Research has found that sexual offenders are rational and consistent in their crime site selection strategies. However, one crime site location that has been largely understudied in sexual offending research is the ‘bedroom rape’ attack. Bedroom rapes are described as sexual assaults that occur within a victim’s own residence. This study uses Generalized Estimating Equations to examine data from a sample of 347 sexual assault events to determine which offender modus operandi and temporal variables are significant predictors of bedroom rape events. Findings indicate that a number of modus operandi and temporal variables are significant predictors. For instance, bedroom rape events are more likely to involve premeditation, coercion and an offender who commits a burglary in addition to the sexual offence. Conclusions on why offenders may choose this type of crime attack location are drawn and implications for situational crime prevention measures are discussed.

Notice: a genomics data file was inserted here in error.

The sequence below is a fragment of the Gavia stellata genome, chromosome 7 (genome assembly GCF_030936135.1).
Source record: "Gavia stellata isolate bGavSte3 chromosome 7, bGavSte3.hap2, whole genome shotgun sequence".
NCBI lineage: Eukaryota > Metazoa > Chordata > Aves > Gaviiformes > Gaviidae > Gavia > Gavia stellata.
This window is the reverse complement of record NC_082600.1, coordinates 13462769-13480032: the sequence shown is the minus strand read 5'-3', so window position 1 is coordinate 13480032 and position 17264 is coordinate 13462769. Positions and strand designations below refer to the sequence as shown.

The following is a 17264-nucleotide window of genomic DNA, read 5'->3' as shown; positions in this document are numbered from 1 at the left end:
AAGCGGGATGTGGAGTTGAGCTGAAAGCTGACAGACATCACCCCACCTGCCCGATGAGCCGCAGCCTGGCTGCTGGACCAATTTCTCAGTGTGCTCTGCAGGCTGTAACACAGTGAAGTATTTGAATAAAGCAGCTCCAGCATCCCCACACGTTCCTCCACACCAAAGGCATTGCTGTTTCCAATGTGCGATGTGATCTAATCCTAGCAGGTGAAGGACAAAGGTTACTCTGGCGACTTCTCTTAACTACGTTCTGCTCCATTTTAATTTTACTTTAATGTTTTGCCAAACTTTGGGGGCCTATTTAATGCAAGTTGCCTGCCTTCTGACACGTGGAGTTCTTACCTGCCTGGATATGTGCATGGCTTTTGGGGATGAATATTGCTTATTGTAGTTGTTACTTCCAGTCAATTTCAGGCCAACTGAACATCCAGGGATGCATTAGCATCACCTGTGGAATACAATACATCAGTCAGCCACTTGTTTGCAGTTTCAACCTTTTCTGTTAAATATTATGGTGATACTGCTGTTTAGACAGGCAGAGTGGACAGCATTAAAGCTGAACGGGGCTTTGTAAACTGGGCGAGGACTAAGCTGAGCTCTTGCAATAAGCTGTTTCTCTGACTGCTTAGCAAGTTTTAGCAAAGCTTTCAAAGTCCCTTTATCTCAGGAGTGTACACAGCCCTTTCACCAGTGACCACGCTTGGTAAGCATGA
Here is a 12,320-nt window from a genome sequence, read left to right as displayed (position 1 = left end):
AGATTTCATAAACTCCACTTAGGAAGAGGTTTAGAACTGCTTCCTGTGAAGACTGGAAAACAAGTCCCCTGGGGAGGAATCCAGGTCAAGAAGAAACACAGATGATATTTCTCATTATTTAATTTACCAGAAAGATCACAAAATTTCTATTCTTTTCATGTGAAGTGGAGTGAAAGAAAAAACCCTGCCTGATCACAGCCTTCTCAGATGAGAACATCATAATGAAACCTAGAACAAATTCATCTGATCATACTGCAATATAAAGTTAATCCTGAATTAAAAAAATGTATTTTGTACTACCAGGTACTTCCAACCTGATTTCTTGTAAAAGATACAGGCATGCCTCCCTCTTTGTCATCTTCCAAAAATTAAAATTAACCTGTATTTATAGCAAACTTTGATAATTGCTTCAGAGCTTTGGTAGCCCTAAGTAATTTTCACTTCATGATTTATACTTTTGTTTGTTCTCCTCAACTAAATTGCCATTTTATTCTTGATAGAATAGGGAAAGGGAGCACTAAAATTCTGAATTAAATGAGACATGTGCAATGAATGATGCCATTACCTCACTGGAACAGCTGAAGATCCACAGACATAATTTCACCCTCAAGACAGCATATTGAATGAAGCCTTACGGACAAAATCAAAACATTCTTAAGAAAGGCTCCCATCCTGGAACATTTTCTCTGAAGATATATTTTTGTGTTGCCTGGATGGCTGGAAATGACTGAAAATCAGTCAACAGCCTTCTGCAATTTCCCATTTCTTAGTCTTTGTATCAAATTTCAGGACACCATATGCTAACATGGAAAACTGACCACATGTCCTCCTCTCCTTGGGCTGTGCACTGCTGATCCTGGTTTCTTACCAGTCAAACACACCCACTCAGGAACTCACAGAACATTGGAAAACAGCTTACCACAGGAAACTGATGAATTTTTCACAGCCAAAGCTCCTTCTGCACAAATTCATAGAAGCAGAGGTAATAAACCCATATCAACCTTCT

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Thesis advisor: Beauregard, Eric
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